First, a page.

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Fake Gucci, Burberry, Vuitton and Chanel Merch Seized by CBP

U.S. Customs and Border Protection (CBP) officers intercepted a shipment of counterfeit goods knocking off top-name luxury brands.

On Feb. 14, officers detained a shipment of items impersonating designer brands such as Burberry, Chanel, Gucci, Hermes, Louis Vuitton, Moschino and Versace while inspecting inbound express delivery parcels near Philadelphia International Airport.

CBP officers initially examined the shipment, which if authentic would have commanded a manufacturer suggested retail price of $317,080, the agency said Friday. The shipment, which arrived from Turkey and was destined to an address in Pennsylvania’s Delaware County, contained handbags, wallets, sneakers, shoes, sweatshirts, hats and belts masquerading as the top-flight labels. Officers detained the shipment when they spotted the poor quality and shoddy merchandise packaging.

CBP officers worked with the agency’s Consumer Products and Mass Merchandising Centers for Excellence and Expertise, its trade experts, and verified through the trademark holder that the products were counterfeit. Officers seized the shipment Feb. 24.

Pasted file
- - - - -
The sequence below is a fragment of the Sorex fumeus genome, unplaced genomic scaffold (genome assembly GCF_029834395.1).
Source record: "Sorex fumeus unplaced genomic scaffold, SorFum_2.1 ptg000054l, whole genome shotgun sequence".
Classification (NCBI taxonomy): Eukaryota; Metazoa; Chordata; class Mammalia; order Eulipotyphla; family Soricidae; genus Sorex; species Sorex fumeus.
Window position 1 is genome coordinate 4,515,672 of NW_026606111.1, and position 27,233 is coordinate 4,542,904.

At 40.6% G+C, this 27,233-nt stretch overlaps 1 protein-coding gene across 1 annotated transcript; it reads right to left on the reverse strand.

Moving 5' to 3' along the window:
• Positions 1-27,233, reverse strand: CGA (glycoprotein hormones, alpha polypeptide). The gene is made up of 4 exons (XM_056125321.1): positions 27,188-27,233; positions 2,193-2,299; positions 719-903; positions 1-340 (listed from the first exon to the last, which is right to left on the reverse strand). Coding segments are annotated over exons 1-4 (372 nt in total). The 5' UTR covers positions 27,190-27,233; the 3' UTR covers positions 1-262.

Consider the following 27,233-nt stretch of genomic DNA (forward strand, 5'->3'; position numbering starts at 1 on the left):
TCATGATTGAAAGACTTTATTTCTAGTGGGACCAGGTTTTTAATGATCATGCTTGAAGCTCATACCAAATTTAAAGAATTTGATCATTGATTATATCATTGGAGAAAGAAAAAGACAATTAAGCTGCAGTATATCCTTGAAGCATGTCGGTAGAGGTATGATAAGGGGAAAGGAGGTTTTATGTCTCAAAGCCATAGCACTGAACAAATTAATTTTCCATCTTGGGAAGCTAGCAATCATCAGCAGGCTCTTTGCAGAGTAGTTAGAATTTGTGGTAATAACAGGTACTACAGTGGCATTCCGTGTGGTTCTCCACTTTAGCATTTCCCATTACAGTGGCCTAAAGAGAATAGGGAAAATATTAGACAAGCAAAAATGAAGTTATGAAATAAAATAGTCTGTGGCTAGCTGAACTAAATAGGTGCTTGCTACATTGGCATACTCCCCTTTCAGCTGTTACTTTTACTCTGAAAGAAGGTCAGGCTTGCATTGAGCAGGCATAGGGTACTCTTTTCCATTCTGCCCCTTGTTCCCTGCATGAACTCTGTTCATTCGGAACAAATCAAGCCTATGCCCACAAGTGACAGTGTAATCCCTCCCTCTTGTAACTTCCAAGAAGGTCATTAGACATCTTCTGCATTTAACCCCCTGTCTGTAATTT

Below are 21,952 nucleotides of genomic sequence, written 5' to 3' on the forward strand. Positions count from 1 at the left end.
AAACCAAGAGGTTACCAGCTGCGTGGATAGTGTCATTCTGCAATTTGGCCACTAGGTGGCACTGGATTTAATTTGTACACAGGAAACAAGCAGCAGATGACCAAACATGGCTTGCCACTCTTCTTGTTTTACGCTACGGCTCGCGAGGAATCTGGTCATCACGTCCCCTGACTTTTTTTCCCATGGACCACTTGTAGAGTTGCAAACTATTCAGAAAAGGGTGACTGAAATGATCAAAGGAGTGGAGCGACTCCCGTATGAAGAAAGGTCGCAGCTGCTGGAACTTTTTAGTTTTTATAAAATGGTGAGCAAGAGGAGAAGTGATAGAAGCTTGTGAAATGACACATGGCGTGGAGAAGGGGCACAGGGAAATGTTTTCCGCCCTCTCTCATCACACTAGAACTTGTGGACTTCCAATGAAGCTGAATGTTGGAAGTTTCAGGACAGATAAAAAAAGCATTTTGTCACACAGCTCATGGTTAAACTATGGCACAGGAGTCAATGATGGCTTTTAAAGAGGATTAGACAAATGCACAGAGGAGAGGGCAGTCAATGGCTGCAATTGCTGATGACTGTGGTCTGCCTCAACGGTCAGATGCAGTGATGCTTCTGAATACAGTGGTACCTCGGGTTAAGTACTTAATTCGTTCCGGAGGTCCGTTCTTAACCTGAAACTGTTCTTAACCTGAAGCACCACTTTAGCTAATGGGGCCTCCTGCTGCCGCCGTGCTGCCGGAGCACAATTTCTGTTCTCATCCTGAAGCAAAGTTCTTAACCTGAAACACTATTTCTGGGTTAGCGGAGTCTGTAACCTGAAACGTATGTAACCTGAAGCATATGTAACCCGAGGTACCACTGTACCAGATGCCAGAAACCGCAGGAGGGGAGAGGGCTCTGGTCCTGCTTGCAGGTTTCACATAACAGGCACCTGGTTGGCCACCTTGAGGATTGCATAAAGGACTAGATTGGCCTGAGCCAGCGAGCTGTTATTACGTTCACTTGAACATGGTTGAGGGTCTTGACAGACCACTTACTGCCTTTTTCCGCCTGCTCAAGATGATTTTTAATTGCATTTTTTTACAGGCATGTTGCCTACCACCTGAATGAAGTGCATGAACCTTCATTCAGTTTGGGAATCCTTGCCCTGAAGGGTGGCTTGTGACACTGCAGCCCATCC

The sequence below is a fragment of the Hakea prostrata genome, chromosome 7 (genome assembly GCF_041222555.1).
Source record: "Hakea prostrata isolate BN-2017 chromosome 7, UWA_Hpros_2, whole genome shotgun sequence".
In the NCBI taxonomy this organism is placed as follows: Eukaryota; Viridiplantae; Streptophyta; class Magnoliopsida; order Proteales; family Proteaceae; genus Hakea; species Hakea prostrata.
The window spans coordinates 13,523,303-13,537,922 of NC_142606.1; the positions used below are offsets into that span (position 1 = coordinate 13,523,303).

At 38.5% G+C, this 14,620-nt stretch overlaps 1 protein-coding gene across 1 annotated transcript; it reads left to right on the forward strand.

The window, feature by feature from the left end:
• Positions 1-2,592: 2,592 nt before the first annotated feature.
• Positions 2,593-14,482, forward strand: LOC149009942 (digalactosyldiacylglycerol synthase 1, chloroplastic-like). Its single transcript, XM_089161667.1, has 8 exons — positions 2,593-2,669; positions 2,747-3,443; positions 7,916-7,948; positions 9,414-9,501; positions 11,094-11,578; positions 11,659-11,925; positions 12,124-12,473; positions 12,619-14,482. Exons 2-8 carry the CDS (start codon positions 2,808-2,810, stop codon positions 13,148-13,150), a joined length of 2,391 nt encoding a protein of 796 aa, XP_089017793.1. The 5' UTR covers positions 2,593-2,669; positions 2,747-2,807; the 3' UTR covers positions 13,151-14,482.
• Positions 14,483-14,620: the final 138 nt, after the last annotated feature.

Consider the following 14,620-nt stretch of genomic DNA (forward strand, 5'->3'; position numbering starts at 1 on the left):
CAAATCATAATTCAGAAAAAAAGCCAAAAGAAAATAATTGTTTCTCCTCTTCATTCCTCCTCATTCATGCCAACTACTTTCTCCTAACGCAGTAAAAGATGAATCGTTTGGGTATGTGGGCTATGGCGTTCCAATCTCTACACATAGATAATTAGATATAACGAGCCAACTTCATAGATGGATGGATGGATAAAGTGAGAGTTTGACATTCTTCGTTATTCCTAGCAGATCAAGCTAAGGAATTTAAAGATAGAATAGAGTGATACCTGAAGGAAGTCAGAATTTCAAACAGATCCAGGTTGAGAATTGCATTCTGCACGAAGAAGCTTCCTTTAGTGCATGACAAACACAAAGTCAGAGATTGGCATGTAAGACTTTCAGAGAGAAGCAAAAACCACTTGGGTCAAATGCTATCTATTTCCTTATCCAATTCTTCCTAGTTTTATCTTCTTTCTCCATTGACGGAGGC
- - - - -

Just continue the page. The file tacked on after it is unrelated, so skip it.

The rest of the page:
“Customs and Border Protection officers encounter a wide variety of counterfeit consumer goods, like these trademark-infringing products, and we continue to work with our trade and consumer safety partners to identify and seize counterfeit products,” Anne Maricich, CBP’s acting director of field operations at the Baltimore Field Office, said. “CBP urges consumers to protect their families and their wallets by purchasing authentic goods from reputable vendors.”

CBP protects businesses and consumers through an aggressive Intellectual Property Rights (IPR) enforcement program. Importation of counterfeit merchandise can cause significant revenue loss, damage the U.S. economy, and threaten the health and safety of the American people. On a typical day in 2019, CBP officers seized $4.3 million worth of products with IPR violations.

The People’s Republic of China remained the primary source economy for seized counterfeit and pirated goods, accounting for a total estimated MSRP value of more than $1 billion, or 66 percent of the estimated MSRP value of all IPR seizures.